DRM for Drones Will Fail

by on January 28, 2015 · 0 comments

I suppose it was inevitable that the DRM wars would come to the world of drones. Reporting for the Wall Street Journal today, Jack Nicas notes that:

In response to the drone crash at the White House this week, the Chinese maker of the device that crashed said it is updating its drones to disable them from flying over much of Washington, D.C.SZ DJI Technology Co. of Shenzhen, China, plans to send a firmware update in the next week that, if downloaded, would prevent DJI drones from taking off within the restricted flight zone that covers much of the U.S. capital, company spokesman Michael Perry said.

Washington Post reporter Brian Fung explains what this means technologically:

The [DJI firmware] update will add a list of GPS coordinates to the drone’s computer telling it where it can and can’t go. Here’s how that system works generally: When a drone comes within five miles of an airport, Perry explained, an altitude restriction gets applied to the drone so that it doesn’t interfere with manned aircraft. Within 1.5 miles, the drone will be automatically grounded and won’t be able to fly at all, requiring the user to either pull away from the no-fly zone or personally retrieve the device from where it landed. The concept of triggering certain actions when reaching a specific geographic area is called “geofencing,” and it’s a common technology in smartphones. Since 2011, iPhone owners have been able to create reminders that alert them when they arrive at specific locations, such as the office.

This is complete overkill and it almost certainly will not work in practice. First, this is just DRM for drones, and just as DRM has failed in most other cases, it will fail here as well. If you sell somebody a drone that doesn’t work within a 15-mile radius of a major metropolitan area, they’ll be online minutes later looking for a hack to get it working properly. And you better believe they will find one.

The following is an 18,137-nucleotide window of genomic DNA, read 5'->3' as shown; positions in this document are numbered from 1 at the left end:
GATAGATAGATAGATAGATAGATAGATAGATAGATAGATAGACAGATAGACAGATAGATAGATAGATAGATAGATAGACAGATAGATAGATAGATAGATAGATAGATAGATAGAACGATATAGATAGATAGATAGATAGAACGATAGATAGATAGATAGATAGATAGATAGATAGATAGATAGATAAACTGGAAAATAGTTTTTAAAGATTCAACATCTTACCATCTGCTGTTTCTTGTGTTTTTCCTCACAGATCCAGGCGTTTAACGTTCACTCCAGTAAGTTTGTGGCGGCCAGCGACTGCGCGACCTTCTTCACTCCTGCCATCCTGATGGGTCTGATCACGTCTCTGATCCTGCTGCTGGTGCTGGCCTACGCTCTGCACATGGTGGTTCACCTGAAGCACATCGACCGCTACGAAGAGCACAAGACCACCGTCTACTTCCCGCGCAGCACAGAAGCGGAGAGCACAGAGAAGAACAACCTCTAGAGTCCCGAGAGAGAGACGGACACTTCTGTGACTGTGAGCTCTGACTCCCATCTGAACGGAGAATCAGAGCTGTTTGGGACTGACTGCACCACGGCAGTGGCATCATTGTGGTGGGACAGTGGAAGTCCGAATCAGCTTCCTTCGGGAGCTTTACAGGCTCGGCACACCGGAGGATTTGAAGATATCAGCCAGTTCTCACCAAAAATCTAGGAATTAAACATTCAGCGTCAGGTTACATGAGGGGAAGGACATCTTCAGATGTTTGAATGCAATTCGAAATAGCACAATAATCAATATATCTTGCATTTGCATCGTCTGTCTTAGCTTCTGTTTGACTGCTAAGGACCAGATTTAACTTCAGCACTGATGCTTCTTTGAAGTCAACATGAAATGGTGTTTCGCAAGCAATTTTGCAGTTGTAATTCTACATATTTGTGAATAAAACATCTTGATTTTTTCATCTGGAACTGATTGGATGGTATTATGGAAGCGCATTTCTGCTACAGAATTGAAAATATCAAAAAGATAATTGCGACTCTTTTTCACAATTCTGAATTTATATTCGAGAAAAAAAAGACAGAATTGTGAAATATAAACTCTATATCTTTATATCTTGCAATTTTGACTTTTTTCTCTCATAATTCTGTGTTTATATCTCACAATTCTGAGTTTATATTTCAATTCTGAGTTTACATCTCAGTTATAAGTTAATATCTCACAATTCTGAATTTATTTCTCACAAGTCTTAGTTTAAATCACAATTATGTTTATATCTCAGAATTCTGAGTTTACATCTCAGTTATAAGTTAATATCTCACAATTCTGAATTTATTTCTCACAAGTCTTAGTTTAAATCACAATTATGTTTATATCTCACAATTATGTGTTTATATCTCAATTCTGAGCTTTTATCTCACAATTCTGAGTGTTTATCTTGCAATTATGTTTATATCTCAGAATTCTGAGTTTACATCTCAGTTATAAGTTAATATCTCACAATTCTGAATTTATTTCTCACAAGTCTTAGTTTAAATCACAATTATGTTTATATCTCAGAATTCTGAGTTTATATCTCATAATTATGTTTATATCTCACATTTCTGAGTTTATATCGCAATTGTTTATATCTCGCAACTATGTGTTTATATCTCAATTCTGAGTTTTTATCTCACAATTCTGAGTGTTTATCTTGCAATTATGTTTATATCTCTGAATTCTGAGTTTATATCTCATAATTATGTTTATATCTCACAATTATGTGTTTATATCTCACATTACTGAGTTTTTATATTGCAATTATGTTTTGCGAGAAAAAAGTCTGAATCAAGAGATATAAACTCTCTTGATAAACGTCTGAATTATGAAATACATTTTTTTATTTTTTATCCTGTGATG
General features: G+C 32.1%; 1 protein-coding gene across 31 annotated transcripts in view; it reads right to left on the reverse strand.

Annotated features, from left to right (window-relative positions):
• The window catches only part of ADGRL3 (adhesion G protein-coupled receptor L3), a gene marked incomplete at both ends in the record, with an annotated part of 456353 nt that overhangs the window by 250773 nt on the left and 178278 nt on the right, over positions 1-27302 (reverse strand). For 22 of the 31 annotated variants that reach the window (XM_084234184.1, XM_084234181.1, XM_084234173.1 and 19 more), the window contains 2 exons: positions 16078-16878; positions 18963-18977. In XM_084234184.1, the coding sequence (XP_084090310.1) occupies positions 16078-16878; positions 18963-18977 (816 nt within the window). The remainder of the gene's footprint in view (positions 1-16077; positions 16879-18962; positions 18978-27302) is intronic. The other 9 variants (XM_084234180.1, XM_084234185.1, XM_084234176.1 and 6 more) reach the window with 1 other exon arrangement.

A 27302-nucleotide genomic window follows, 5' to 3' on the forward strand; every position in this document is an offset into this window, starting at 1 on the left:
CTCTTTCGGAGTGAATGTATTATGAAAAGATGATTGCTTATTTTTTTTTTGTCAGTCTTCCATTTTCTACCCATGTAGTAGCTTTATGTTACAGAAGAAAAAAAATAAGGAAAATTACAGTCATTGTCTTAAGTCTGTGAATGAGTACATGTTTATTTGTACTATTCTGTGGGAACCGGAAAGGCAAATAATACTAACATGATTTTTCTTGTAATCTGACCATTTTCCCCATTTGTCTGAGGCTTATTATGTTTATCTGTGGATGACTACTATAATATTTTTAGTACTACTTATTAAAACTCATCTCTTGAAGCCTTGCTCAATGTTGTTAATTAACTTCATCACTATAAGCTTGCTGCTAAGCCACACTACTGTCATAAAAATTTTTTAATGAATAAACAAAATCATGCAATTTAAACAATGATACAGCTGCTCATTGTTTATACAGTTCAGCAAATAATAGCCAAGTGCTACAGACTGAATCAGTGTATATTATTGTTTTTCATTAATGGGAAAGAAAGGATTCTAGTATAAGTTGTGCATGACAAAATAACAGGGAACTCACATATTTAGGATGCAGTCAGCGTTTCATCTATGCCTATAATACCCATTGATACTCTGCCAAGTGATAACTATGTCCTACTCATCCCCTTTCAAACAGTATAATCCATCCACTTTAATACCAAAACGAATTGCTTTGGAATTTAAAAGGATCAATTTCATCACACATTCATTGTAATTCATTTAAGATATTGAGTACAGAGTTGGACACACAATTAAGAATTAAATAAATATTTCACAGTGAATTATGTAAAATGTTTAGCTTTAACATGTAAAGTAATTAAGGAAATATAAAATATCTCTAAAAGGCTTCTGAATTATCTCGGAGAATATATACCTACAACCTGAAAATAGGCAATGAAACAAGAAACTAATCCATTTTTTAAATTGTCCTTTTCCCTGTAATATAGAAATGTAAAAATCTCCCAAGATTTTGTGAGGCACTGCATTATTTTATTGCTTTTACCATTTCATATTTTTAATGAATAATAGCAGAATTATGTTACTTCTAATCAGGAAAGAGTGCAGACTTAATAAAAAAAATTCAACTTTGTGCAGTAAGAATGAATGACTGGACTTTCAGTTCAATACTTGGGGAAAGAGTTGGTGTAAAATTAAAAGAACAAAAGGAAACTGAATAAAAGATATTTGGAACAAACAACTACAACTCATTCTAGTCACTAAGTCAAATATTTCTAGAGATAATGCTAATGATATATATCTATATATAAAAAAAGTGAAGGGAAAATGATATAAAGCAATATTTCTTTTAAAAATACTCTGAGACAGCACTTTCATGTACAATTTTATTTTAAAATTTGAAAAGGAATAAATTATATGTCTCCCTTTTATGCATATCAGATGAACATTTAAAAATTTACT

Second, other companies or even non-commercial innovators will just use such an opportunity to promote their DRM-free drones, making the restrictions on other drones futile.

Perhaps, then, the government will push for all drone manufacturers to include DRM on their drones, but that’s even worse. The idea that the Washington, DC metro area should be a completely drone-free zone is hugely troubling. We might as well put up a big sign at the edge of town that says, “Innovators Not Welcome!”

And this isn’t just about commercial operators either. What would such a city-wide restriction mean for students interested in engineering or robotics in local schools? Or how about journalists who might want to use drones to help them report the news?

For these reasons, a flat ban on drones throughout this or any other city just shouldn’t fly.

Moreover, the logic behind this particular technopanic is particularly silly. It’s like saying that we should install some sort of kill switch in all automobile ignitions so that they will not start anywhere in the DC area on the off chance that one idiot might use their car to drive into the White House fence. We need clear and simple rules for drone use; not technically-unworkable and unenforceable bans on all private drone use in major metro areas.

[Update 1/30: Washington Post reporter Matt McFarland was kind enough to call me and ask for comment on this matter. Here’s his excellent story on “The case for not banning drone flights in the Washington area,” which included my thoughts.]

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